A new relationship with animals, nature and each other.

Marineland Feeling the Heat


As a crowd of 500 protesters gathered outside of Marineland at Niagara Falls on Sunday afternoon, 100 of them broke from the main demonstration and charged into the zoo itself shouting “Shut it down, Shut it down!”

It was the last day before the operation shuts down for the winter. But more and more people think it’s time for Marineland to shut down for good after so many revelations this year, primarily from the Toronto Star, about the shoddy, cruel and neglectful treatment of the animals. (The latest is here.)

The results of two separate investigations were published last week, and the conclusions are contradictory. But that’s no surprise.

The Ontario SPCA, a government sponsored body, found “some areas of concern where certain deficiencies exist.” That’s about as strong as you can expect from the OSPCA. And their investigators never even saw the sick and injured animals. That’s because animals who are found to be under the care of a veterinarian are exempt from the OSPCA’s investigation.

The other investigation was by the Canadian Association of Zoos and Aquariums (CAZA), which is the trade association of the zoo industry and is funded by the zoos themselves.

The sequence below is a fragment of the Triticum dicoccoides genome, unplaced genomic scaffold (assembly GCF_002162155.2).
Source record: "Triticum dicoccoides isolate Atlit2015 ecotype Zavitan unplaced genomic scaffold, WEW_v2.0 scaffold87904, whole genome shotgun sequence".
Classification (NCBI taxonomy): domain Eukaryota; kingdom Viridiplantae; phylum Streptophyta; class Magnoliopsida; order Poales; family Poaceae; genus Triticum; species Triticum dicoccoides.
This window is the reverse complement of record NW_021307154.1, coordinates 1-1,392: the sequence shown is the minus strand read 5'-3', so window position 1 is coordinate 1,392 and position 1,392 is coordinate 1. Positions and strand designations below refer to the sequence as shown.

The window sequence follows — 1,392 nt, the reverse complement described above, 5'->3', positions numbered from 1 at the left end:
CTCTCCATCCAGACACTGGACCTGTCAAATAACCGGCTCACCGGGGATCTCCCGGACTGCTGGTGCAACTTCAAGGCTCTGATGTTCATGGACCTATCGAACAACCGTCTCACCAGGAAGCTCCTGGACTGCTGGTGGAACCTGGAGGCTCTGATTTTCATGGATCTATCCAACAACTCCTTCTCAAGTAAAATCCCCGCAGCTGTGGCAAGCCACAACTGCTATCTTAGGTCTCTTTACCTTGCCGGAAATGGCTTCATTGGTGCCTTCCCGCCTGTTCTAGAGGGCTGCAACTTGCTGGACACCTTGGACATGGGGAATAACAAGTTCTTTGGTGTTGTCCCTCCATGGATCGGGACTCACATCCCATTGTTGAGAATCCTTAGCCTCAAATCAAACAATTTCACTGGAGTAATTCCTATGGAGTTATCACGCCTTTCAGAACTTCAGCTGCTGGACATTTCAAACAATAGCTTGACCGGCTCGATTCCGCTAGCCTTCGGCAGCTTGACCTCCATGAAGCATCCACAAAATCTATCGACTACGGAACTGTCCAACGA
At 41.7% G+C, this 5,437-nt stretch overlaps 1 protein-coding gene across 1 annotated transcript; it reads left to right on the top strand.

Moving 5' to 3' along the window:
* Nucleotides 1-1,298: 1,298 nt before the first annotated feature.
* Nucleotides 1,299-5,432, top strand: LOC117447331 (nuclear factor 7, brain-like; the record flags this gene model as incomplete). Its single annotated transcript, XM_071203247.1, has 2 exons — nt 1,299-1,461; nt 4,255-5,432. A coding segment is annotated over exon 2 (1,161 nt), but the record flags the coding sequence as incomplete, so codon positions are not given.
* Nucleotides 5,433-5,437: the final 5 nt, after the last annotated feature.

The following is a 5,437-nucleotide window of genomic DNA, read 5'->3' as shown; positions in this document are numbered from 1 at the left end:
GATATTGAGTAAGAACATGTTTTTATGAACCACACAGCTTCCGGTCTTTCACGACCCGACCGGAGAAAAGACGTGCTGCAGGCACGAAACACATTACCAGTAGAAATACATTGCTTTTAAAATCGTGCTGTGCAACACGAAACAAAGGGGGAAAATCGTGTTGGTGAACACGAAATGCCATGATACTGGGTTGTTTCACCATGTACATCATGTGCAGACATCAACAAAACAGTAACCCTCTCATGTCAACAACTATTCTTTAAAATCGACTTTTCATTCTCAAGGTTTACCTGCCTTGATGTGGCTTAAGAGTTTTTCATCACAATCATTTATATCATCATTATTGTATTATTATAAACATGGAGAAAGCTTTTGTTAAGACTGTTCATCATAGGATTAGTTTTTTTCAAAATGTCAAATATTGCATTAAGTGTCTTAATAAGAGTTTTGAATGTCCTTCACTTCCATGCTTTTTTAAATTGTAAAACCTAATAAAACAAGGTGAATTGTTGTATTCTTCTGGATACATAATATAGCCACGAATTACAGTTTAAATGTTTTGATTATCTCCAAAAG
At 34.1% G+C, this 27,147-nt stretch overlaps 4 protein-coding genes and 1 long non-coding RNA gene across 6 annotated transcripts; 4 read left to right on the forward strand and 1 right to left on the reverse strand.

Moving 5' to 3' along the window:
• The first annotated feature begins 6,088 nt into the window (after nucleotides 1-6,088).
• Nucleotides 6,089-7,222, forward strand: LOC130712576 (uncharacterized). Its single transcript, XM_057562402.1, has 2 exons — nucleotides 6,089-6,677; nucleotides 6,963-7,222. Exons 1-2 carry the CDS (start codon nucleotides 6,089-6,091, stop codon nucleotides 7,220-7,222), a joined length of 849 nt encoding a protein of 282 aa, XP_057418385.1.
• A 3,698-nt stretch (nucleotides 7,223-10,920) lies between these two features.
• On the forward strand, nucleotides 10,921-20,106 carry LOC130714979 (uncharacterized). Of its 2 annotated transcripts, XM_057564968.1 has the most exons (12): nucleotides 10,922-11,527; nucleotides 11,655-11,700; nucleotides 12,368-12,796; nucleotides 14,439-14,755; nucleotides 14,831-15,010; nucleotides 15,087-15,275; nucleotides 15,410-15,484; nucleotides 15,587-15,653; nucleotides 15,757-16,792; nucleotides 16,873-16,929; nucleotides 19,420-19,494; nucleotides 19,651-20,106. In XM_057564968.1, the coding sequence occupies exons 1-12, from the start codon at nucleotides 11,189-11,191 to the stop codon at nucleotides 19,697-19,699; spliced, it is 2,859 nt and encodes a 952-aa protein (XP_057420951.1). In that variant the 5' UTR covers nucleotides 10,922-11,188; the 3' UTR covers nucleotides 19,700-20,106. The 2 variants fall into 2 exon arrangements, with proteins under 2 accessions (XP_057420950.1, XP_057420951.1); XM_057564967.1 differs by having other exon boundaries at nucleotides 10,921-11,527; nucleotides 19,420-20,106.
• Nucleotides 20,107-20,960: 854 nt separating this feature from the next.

CAZA, which is funded by its membership of accredited animal parks, sent three inspectors to the park in August and inspected only the marine mammals, on the basis that it was the marine mammals who were the focus of an initial complaint by former trainer Phil Demers about bad treatment. CAZA’s conclusion:

“At the time of the site inspection, the animals in question in the Marineland collection, including the marine mammals, were in overall good health and there was no evidence of animal abuse, that water quality in all the pools was very good, and it appeared that staffing levels were adequate,” CAZA national director Bill Peters wrote.


And while staff members had complained that the quality of the water was so bad that they themselves couldn’t go in it, even for brief periods, for fear of breaking out in skin complaints, CAZA found nothing the matter with the water. That’s no surprise, either: Marineland had finally been shamed into changing all the water in the pools before the inspectors arrived.

And so it goes. If anything is really going to change there, it will be as a result of such heavy pressure from growing numbers of people that this hellhole-for-animals will no longer be profitable to its owner, Jim Holer.